But the real benefit for your singing technique lies in the fact that if you consume oxygen more efficiently, you will be able to sustain longer phrases. If you’ve ever had the sensation that you were out of breath when there was still plenty of air in your lungs, this is why: You weren’t out of breath, but you used up all the oxygen you were capable of consuming from your last breath, so your body sent you a desperate signal to inhale.
Any activity that temporarily elevates your heart rate improves your cardiovascular fitness, but a skilled trainer can help you employ strategies that cause your body to make these desirable adaptations faster. By setting a pace for exercise that systematically elevates your heart rate, allows for brief recovery, and then repeats the process within as challenging a range as you can safely manage, a trainer can help you increase your stroke volume. Oxygen consumption will increase, thanks to your improved muscle tone and increased cardio fitness.
Exercise and phonation
Free phonation also relies on balanced muscular development, because tightness or over-activity in the chest and shoulders compromises mobility of the neck and larynx. Tension at the larynx creates resistance that requires “pushing” with the breath to create phonation, so strength training can indirectly help create a freer neck and larynx.
In her book Dynamics of the Singing Voice, Meribeth Bunch raises the concern that: “Weightlifting could be detrimental because it tends to overdevelop the muscles of the neck and the adductors of the vocal folds. When closed the latter increase intra-thoracic pressure which is used to support the spine during initial phases of heavy lifting.”3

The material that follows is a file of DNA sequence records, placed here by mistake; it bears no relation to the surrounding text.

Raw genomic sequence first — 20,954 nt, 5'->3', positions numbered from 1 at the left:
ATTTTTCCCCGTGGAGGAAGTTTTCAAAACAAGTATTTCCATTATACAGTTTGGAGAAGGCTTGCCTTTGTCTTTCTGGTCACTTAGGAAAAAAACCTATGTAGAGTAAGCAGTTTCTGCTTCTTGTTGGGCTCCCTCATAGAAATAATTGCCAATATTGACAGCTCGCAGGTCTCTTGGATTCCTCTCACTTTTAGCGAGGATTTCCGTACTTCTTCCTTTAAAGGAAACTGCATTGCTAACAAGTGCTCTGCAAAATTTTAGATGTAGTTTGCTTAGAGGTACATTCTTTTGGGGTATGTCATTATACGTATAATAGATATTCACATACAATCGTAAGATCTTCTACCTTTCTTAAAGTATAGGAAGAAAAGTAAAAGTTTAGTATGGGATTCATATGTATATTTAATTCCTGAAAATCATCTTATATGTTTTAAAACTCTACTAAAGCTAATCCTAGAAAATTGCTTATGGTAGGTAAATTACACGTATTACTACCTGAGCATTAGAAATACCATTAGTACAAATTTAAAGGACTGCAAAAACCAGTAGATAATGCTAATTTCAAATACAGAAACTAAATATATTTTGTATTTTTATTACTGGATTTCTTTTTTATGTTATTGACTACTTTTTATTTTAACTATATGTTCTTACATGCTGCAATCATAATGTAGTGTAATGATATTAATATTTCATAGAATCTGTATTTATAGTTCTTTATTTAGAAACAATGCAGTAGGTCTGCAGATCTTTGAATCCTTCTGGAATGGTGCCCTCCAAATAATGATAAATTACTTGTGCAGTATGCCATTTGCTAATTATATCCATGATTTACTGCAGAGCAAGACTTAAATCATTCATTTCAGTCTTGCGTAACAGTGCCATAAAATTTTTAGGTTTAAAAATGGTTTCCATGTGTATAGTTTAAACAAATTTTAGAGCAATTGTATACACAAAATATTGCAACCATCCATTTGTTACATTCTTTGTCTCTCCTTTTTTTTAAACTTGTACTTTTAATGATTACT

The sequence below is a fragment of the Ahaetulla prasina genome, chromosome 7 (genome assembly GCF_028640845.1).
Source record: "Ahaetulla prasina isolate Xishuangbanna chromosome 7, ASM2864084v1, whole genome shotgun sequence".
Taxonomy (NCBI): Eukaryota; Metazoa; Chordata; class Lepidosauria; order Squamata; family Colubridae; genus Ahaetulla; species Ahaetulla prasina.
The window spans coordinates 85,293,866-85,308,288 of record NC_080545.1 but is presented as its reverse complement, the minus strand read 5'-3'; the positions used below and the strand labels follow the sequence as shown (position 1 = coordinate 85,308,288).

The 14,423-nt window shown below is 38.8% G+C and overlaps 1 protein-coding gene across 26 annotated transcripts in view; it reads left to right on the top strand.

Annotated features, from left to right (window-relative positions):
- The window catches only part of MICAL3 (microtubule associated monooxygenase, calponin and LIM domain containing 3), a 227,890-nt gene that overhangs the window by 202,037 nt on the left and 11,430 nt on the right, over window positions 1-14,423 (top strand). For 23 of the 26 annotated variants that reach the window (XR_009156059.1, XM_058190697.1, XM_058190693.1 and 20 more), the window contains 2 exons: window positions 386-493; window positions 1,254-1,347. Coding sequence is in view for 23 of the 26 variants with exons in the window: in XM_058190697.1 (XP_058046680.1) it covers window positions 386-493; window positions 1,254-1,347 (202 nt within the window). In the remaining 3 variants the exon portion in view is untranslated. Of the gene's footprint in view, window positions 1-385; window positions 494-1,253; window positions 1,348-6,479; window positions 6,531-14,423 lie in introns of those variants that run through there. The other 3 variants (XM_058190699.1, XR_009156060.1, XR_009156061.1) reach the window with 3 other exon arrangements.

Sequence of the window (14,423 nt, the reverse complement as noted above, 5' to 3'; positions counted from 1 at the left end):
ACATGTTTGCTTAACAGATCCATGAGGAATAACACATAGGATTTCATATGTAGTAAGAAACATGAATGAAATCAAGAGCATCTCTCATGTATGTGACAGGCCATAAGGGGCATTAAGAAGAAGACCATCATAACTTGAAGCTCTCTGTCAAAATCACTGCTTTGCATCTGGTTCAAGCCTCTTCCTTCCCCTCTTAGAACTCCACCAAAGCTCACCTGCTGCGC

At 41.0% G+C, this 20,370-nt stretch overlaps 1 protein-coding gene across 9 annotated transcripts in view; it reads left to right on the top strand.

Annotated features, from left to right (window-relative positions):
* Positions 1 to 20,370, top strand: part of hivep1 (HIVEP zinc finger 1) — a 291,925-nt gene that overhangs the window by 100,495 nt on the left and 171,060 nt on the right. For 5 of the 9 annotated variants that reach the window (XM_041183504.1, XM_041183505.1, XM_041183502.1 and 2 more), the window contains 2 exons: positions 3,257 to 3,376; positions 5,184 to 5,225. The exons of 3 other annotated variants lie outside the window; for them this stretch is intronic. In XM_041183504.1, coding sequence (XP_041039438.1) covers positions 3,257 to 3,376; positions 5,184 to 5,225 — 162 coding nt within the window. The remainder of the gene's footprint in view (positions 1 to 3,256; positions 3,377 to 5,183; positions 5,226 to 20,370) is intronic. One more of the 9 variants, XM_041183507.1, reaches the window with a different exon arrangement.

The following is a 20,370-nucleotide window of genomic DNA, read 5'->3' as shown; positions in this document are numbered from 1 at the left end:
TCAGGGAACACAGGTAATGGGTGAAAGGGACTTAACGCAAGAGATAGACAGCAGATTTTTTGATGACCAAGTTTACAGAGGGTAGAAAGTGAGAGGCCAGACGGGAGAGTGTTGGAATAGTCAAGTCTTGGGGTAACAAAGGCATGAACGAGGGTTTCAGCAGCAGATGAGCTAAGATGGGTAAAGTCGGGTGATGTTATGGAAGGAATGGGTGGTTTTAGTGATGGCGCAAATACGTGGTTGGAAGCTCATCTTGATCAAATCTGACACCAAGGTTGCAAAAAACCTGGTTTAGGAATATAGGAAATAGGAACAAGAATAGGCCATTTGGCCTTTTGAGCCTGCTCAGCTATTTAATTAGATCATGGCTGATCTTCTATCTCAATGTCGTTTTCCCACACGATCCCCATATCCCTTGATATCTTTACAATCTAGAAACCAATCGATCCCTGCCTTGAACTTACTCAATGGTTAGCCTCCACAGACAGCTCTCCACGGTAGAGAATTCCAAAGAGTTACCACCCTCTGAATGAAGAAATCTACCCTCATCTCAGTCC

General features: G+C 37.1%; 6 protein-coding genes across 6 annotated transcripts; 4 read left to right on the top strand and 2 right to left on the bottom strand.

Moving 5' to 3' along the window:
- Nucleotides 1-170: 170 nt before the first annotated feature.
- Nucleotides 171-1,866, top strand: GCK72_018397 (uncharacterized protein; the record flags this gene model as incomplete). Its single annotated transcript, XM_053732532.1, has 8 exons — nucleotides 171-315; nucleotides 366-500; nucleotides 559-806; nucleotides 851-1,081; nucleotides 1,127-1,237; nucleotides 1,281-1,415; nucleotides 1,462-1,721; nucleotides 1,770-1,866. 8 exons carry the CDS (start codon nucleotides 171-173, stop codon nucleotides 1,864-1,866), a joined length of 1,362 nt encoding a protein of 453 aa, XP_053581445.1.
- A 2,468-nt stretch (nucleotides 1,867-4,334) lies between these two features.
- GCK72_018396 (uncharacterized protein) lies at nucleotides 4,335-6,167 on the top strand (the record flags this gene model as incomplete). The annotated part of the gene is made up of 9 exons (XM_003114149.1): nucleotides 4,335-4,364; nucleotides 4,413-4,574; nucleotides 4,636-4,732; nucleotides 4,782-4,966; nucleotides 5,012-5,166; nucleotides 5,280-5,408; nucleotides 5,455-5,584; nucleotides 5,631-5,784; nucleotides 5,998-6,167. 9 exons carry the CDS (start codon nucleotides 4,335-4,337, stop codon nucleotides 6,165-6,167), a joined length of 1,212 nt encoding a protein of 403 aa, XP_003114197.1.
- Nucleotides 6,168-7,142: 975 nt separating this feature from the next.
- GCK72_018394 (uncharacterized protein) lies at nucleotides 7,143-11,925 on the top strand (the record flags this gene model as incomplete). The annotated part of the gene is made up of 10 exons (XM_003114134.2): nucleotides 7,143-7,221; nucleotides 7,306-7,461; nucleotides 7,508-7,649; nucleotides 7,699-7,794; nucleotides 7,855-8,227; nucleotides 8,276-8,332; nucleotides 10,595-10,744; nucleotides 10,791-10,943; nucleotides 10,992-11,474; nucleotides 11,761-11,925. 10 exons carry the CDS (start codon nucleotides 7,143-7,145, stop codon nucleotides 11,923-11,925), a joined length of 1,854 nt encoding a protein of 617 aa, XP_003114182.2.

This leads to the stereotypical grunting associated with weightlifting. In the gym, this is known as the Valsalva maneuver: The vocal folds forcibly hold the glottis shut, creating a build-up of subglottic pressure and preventing exhalation. It’s a quick and dirty way to stabilize the torso, and it gives weightlifters some extra leverage. This wreaks havoc on the vocal folds, and trainers now know that it is extremely bad for the rest of the body as well. The buildup of pressure caused by holding the breath this way is dangerous for your heart, and the Valsalva maneuver is of limited use for strength training because it is far better for athletes to stabilize the torso by developing adequate strength in the muscles of the core.